The European Commission sharply opposes political advertisements

The European Commission today announced new rules on targeted political advertising, limiting the way in which personal data of Internet users can be used.

Organizations that use targeting and reinforcement techniques should explain them clearly and in detail, and they would be prohibited from using sensitive personal information without the express consent of the individual.

Meanwhile, political ads should be clearly marked as such and include information such as who paid for them and how much.

“Elections must not be a competition of opaque and non-transparent methods. People need to know why they see the ad, who paid for it, how much, what micro-targeting criteria were used,” says Vice President for Values ​​and Transparency, Vera Jourová.

“New technologies should be a tool for emancipation, not manipulation. This ambitious proposal will bring an unprecedented level of transparency to the political campaign and limit opaque targeting techniques.”

The rules will apply not only to direct political advertisements, but also to so-called advertisements based on problems that could affect the outcome of an election or referendum, the legislative or regulatory process, or voting behavior.

Paid political advertising must be clearly marked and include the name of the sponsor – prominent – and a transparency notice that is easy to find with the amount spent on the ad, the sources of funds used, and the link between the ad and the relevant election or referendum.

In the meantime, the use of micro-targeting using sensitive personal data, such as ethnic origin, religious beliefs or sexual orientation, will be prohibited unless the user gives explicit consent.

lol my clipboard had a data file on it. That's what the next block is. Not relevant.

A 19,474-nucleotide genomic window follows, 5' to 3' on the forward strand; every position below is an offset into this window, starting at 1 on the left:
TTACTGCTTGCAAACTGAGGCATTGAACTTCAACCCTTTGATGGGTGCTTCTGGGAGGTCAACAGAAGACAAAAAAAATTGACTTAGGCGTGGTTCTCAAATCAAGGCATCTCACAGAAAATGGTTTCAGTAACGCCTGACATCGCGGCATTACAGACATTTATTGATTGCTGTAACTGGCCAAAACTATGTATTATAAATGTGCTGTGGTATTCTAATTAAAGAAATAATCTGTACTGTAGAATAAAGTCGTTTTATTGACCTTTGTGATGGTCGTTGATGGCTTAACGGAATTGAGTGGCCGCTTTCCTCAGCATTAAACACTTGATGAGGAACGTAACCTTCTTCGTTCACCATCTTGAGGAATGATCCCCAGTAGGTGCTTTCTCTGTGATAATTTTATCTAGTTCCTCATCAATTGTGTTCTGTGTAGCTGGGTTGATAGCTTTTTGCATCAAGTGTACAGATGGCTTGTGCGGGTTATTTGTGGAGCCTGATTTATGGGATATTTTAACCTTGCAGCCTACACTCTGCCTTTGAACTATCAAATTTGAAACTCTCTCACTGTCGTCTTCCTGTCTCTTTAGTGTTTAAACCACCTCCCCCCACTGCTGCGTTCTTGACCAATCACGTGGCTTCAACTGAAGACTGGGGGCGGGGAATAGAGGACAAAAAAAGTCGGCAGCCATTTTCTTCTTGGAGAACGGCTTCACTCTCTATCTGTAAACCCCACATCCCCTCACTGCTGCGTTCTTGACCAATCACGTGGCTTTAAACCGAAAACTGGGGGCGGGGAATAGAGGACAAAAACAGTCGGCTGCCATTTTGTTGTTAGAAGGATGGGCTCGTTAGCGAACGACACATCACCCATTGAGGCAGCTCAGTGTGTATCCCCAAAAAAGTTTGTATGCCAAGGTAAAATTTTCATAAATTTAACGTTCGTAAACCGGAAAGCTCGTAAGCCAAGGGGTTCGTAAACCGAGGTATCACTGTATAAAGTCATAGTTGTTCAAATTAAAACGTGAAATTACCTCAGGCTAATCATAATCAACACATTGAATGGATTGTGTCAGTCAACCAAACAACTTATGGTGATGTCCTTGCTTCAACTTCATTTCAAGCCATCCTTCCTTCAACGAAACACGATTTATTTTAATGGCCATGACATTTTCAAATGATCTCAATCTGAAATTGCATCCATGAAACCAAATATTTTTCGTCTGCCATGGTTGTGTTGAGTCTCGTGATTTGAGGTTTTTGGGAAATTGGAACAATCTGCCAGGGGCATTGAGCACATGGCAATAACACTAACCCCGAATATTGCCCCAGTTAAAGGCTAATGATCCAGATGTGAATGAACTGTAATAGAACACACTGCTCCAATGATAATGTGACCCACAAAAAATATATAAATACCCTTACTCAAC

And, for the first time, it will be mandatory to include in the ads a description based on what the person is targeted and which groups of individuals are targeted, the criteria used and the tools or methods used to reinforce.

Organizations pursuing policy targeting and reinforcement will need to create and publicly disclose internal policies on the use of such techniques.

The center-right EPP group, the largest and oldest group in the European Parliament, says it welcomes the new rules.

“Russia, China and other authoritarian regimes have spent more than $ 300 million in 33 countries to interfere in democratic processes. This trend is becoming increasingly dangerous. Half of these cases relate to Russia’s hostile actions in Europe,” it said.

“These cases include a referendum on Brexit in the UK, presidential elections in France and the US, practical support for far-right and other radical actors across Europe, including France, Austria, Germany and Italy. Europe cannot and must not allow this anymore. ”

The proposals now need to be adopted by the European Parliament and ratified by individual member states, but are expected to take effect before the 2024 EU elections.


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